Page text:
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Re: Outboard as Inboard; Rescue Minor

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  • robrohdeszudy
    Hell, I forgot one really important point! If you mount a lower unit to the tunnel, you also have to move the water pump! There s no water in the tunnel in
    Message 1 of 2 , May 3 10:30 AM
      Hell, I forgot one really important point! If you mount a lower unit
      to the tunnel, you also have to move the water pump! There's no water
      in the tunnel in neutral. That pump has to be submerged AT START-UP
      or it won't last long at all. So on a Rescue Minor you need to get
      that thing forward and down into the aft end of the "box keel". This
      means belts and shafts adn bearings. And if you're doing that, you
      may as well move the whole damned powerhead over where Atkin wanted
      it so the tiller will work right. I'd figure on cogged belts and an
      intermediate shaft for the water pump. The cool thing is that the
      engine, pump and lower unit can all be turning different speeds. This
      might open up some options for pumps. (I'd never do all this work and
      use one of those damned outboard pumps.)

      --- In AtkinBoats@yahoogroups.com, Rob Rohde-Szudy
      <robrohdeszudy@...> wrote:
      > I'd love to see Wes Farmer's dicsussion of how to convert an
      outboard powerhead to inboard. Robb: Please feel free to share the
      source when you get the chance.
      > I know a little about this, since I was considering it for a future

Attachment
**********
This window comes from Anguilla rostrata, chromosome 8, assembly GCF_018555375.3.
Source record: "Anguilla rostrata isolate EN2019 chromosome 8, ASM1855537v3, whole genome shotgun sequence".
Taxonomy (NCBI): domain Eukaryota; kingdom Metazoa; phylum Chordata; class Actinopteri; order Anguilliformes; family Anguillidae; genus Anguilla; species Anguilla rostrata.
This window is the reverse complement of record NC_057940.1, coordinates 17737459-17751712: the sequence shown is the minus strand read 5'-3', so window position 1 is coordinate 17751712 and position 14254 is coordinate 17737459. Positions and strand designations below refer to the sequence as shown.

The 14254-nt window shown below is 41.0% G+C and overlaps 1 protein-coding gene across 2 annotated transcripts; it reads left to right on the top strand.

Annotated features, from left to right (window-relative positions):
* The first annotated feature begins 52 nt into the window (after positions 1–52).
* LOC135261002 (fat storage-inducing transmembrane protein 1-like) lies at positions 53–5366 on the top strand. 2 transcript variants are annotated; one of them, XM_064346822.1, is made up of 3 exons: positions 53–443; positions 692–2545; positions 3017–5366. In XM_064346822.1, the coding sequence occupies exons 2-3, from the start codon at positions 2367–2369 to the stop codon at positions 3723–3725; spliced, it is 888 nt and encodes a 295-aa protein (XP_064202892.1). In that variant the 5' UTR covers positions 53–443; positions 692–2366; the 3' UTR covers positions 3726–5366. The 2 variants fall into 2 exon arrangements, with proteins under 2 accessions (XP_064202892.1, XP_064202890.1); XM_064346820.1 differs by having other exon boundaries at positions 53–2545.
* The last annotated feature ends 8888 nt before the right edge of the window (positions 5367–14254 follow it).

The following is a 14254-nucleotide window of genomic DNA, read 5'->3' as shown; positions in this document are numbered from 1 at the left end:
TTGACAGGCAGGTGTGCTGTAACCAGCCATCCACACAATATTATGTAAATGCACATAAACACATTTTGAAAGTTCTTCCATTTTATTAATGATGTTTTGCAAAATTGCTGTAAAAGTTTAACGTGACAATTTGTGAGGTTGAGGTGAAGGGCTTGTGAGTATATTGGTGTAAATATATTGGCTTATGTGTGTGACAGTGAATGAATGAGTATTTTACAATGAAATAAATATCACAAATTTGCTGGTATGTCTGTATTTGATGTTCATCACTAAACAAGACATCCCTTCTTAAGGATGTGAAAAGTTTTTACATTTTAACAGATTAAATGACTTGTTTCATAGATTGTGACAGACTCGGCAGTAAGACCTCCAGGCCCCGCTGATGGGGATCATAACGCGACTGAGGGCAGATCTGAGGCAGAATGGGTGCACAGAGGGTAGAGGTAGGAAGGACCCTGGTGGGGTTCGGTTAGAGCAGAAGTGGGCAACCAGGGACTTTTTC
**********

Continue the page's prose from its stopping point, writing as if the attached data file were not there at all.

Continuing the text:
Rescue Minor project. (When the wife lets me build another boat in a
      few years...) So to anyone thinking to "wing it", let me offer a few
      > First, like Robb said, it has to be 2-stroke and you have to flip
      the carb 90 degrees. But that's not all.
      > Second, you have to remember that an outboard powerhead is only
      designed to drain the cooling water when it's vertical. So you'd need
      to reconfigure the cooling passages so it would drain at rest. Take
      apart the powerhead enough to see the cooling passages and you'll see
      this ain't no picnic.
      > Third, there are crankcase bleeders to re-route. These things
      gather the oil and fuel that condenses in the crankcases at lower
      speeds and get it out of there. If you don't do this you get surging
      at low speeds adn badly fouled plugs. I think they just spit it into
      the cooling water, so you might want to arrange catch-jars instead.
      The trouble is that they grab the condensate from the lowest point of
      the crankcase, which moved. Again, no picnic.
      > So you see how it might be more work than it's worth to flip an
      outboard on its side.
      > But why would you WANT to? If you're going to try to use an
      outboard powerhead, use it vertical and use the existing outboard
      gearset for reduction and shifting!
      > This is not so simple as it seems, of course. Like Robb mentioned,
      you have to move the exhaust if you figure on bolting the cavitation
      plate to the tunnel. And you'd probably want to shorten the leg so
      it's not sticking 2 feet above the stern deck.
      > Another way would be to use a regular stuffing box and vibration
      coupler, then mount the outboard gears in a new gearbox. You need to
      know a machinist to make this work. And remember you'll need to run
      cooling lines THROUGH the lower unit oil. Those things rely on the
      water surrounding them to stay cool.
      > Best of luck to y'all. I still hope I'm the first to build a modern-
      day Rescue Minor, but I'll be damned excited to see the results if
      someone beats me to it. Especially in aluminum. Robb's been telling
      me it's a great idea but I have this fear it'd be noisy when I'm used
      to wood. Keep us posted!
      > --Rob Rohde-Szudy
      > Madison, WI
      > (You can read articles on my damned-fool notions on
      > ---------------------------------
      > Yahoo! Messenger with Voice. PC-to-Phone calls for ridiculously low
      > [Non-text portions of this message have been removed]
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